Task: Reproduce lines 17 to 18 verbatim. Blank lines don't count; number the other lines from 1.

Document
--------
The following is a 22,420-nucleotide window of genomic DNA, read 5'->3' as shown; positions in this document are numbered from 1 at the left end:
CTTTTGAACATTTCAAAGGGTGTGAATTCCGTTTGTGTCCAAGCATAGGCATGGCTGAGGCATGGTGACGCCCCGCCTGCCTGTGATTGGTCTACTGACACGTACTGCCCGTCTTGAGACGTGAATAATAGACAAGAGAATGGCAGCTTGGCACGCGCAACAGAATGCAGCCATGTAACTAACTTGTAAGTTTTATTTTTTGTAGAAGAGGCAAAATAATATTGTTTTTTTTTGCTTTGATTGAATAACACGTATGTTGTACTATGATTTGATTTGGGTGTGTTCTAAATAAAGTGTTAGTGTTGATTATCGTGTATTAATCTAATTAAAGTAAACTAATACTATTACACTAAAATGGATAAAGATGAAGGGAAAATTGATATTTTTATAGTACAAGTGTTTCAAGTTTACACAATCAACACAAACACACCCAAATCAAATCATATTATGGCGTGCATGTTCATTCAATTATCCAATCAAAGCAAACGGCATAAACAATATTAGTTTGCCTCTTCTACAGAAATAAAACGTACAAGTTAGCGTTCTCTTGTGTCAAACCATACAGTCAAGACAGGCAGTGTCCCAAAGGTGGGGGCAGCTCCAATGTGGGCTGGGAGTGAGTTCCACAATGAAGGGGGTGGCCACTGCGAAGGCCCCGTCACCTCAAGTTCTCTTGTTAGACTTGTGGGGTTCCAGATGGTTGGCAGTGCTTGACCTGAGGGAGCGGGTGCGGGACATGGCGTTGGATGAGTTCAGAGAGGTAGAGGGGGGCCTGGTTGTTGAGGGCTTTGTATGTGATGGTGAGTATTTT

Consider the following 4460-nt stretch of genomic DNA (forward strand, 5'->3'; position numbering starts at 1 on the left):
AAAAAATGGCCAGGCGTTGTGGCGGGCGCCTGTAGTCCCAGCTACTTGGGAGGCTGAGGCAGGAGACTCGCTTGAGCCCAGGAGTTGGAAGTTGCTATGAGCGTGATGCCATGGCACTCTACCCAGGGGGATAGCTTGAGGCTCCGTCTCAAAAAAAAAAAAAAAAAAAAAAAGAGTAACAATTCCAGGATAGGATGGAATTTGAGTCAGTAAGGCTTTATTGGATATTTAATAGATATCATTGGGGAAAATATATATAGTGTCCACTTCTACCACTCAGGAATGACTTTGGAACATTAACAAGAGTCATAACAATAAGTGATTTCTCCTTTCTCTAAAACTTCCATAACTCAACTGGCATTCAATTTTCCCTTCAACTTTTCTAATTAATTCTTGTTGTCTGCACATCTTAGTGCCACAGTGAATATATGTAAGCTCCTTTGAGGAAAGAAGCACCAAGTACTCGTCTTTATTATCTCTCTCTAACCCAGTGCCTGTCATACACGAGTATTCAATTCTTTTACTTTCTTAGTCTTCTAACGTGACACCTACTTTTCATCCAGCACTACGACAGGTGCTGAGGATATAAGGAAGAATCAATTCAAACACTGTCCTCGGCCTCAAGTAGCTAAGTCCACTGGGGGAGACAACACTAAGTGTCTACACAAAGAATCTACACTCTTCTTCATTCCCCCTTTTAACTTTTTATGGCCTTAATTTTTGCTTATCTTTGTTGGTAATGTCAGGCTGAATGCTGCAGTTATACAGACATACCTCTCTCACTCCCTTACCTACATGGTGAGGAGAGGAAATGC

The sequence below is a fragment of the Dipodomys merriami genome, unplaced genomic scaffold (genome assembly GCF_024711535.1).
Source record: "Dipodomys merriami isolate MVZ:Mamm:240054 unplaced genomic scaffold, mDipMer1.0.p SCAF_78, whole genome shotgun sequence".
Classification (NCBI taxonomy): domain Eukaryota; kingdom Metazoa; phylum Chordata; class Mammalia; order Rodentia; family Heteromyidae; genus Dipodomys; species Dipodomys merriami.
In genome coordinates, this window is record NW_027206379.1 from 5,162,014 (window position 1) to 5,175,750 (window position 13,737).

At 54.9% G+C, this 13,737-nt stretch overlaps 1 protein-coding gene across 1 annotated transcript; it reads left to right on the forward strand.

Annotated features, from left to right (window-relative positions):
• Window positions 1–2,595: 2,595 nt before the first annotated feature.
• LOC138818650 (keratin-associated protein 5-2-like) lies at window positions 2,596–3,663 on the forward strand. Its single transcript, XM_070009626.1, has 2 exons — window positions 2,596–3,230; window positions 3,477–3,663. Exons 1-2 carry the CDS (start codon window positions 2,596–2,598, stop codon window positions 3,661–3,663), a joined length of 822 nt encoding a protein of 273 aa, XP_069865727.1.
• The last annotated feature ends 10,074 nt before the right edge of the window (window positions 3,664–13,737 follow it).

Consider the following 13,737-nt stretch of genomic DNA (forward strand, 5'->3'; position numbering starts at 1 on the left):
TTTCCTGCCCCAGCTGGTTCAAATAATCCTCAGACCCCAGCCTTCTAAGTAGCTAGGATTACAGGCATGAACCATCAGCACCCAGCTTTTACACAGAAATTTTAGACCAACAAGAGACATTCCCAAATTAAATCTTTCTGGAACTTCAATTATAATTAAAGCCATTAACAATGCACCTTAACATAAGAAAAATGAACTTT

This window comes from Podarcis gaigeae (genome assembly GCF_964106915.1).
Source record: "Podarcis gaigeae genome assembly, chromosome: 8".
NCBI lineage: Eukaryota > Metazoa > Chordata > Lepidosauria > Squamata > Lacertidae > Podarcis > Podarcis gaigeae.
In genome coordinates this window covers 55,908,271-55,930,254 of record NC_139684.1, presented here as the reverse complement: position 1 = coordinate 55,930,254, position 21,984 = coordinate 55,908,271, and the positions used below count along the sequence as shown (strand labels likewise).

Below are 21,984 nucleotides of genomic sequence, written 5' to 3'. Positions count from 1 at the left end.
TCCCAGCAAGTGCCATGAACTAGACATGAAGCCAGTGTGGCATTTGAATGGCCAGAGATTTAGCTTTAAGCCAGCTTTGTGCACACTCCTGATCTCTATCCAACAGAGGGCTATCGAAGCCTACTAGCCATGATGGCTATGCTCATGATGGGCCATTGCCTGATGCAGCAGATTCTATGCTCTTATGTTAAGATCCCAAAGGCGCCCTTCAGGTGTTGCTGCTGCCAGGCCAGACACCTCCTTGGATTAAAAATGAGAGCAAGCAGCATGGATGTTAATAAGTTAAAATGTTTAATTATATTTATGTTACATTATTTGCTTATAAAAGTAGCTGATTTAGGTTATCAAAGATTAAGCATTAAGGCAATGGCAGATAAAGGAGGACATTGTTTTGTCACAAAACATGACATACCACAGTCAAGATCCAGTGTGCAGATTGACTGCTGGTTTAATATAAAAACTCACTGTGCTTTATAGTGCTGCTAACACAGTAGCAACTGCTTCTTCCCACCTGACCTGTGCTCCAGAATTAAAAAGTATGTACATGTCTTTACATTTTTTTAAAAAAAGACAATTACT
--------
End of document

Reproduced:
Source record: "Podarcis gaigeae genome assembly, chromosome: 8".
NCBI lineage: Eukaryota > Metazoa > Chordata > Lepidosauria > Squamata > Lacertidae > Podarcis > Podarcis gaigeae.